Although it has been 35 years since I last suited up for the Oakland Police Department, even so, when it comes to the subject of public safety in the City of Oakland, I feel I still possess a certain bonafide expertise.
In response to Publisher Paul Cobb’s challenge, I will attempt to proffer what I think is the problem (not rocket science), and what solutions exist to bring about a substantive change in the crime rate of Oakland (also not rocket science).
I was born in Berkeley and raised in east Oakland where I attended elementary, junior high, and high school from 1956 to 1969. I have fond memories of an idyllic time when the milkman, in full white regalia, delivered milk to the family doorstep. This was an unremarkable time when I could ride my bike to the store and lay it down, untethered and unlocked, on the sidewalk.
Gun violence in my neighborhood was a scene played out on the silver screen at the local theater. Indeed, the ultimate conflict arbiter resided in our fists where the scrapes, bumps, and bruises of a fight would, more often than not, lead to a new friendship. Such was Oakland of the past which is altogether elusive and wanting today
The Oakland Police Department, once the bellwether of policing, has now been reduced to an agency so hamstrung that it can’t, with any consistency, carry out many of its designed duties–or get out of its own way. In 1972, at the age of 21, I joined the department which at that time was a bastion of technological prowess that stood head and shoulders above all other California Police Agencies–and that included the famously touted LAPD.
Although they are unexceptional today, in the early 1970s OPD was one of three police agencies in the entire country that had in-vehicle Computers called Digital Computers, AKA, Digicom—Albany, N.Y. and Kansas City, MO., were the other two. Argus, our helicopter, was so indispensable to the beat officer that exhausting foot chases often turned into a couple of fence hops followed by the capture or surrender of a befuddled suspect.
We were always on the cutting edge of technology. I remember patrolling in a newly minted police vehicle loaded with all the bells and whistles of its time thinking I was piloting a state-of-the-art fighter jet or a NASA space capsule. The array of buttons on the overhead console, paired with a touch-sensitive digital map mounted above the computer, had us all beaming with pride to be part of such a forward-thinking, highly-trained, superbly equipped police organization in all of America.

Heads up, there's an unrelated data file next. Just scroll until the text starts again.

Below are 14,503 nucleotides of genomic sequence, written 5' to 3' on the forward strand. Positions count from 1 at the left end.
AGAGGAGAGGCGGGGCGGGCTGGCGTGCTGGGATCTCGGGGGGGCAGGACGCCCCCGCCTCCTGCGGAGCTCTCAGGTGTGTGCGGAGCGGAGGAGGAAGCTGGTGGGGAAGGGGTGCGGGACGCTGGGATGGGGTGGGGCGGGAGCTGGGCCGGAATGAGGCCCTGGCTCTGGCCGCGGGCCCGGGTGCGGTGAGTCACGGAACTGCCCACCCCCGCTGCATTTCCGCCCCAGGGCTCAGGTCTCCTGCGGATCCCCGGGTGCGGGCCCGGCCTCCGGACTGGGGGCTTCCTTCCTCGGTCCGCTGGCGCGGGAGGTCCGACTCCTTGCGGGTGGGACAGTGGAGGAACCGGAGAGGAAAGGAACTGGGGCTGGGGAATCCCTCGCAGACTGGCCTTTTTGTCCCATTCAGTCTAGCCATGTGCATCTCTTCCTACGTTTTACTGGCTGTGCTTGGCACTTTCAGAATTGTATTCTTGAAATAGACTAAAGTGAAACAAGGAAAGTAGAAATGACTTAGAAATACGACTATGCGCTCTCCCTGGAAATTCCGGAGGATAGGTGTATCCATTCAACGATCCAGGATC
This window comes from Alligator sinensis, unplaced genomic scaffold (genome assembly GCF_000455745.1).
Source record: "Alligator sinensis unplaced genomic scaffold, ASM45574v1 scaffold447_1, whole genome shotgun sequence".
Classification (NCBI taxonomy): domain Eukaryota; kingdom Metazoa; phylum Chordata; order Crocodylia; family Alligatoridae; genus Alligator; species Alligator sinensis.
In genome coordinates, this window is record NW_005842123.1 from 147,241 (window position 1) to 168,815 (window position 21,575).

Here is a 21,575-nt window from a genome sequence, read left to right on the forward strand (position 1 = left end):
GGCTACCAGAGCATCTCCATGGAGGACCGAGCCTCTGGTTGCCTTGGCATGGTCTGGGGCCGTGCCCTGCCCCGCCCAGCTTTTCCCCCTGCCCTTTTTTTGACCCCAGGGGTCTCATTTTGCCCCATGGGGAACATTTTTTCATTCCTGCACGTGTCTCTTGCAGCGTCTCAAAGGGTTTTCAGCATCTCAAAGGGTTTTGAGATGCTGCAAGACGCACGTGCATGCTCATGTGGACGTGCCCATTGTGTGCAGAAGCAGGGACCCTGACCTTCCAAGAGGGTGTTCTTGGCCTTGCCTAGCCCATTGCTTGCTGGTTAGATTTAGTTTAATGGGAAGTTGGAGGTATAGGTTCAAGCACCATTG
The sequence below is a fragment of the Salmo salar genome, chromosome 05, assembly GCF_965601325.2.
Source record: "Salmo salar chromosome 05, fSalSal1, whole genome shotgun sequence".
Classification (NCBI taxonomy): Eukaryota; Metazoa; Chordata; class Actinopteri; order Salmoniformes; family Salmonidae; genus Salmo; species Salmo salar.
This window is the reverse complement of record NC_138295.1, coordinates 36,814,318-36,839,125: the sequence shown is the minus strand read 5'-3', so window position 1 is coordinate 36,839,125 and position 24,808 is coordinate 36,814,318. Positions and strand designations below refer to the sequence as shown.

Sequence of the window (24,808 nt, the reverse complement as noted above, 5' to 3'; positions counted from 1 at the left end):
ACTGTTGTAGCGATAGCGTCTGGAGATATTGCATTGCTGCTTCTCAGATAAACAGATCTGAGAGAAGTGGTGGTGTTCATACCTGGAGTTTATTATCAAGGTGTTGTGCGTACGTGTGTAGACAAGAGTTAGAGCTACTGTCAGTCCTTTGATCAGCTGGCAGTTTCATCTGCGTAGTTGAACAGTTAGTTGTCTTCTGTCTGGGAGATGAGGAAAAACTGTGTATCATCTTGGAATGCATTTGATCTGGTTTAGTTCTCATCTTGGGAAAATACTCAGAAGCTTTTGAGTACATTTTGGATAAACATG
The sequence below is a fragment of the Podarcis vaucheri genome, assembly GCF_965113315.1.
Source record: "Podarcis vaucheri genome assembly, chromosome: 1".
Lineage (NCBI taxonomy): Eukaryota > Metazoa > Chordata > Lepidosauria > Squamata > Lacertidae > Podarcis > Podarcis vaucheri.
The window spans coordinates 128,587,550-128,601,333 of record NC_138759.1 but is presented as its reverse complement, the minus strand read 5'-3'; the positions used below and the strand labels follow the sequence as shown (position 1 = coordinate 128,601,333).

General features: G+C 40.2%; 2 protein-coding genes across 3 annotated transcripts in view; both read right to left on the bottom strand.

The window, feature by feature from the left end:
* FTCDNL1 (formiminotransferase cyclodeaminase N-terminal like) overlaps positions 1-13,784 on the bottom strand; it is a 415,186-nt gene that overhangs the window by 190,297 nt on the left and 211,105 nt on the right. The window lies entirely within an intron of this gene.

OPD was so respected and well-thought-of that most of the surrounding agencies like Hayward, San Leandro, Alameda, and Fremont paid to put their recruits through Oakland’s Academy which ran nonstop three classes at a time.
Now, sadly, and with a bit of embarrassment, I hear reports of the Highway Patrol and the Alameda Co. Sheriff’s Office (ACSO) taking calls for service in Oakland. How could this be?
In my day, the deepest a CHP officer ventured into Oakland was to find a place to eat off a nearby freeway ramp, and an ACSO officer might occasionally be seen, if one didn’t blink, serving a subpoena or an eviction notice. As it is today, the homicide rate was ascending the charts establishing high water marks for the record books; all the same, there was a high clearance and conviction rate to keep pace with the murder rate. The number of sworn personnel, as best I can remember, never exceeded 715–if it ever got that high.
So, where did the train run off the track? How can the department, thus, the city be returned to the previous years of competent and effective crime-fighting when Oakland is in perpetual-fiscal decline? A shrinking tax base caused by fleeing businesses due to persistent crime stifles new development and home ownership.
This vicious circle of reciprocating cause and effect can NOT be hidden by a mulligan stew of tax increases, fines, fees, infrastructure neglect, service charges, or grants & subsidies; nor can creative accounting, that would make a wall street derivative broker blush, put off the inevitable collapse (bankruptcy). How long can the city fathers continue to rob Peter to pay Paul before the lights are turned off? Until Oakland’s checkbook is brought into balance the fate of Detroit looms large in its future?
Oakland will forever be chasing its tail, while crime, and its perception, remains the reputation of the city. There must be the will, the know-how, and most of all, the persuasive personality to coalesce disparate views into an effective plan of attack to do what must be done. Name one city where crime is an issue and the people are prosperous. You want your tax base and your educated class back in numbers that matter? Only when it is SAFE to return.
Gregory Taylor has a bachelor’s degree in International Studies with a minor in Asian Studies and a bachelor’s degree in Chinese. He has traveled extensively concentrating the past 18 years in Asia, where he has lived an aggregate of 4 years.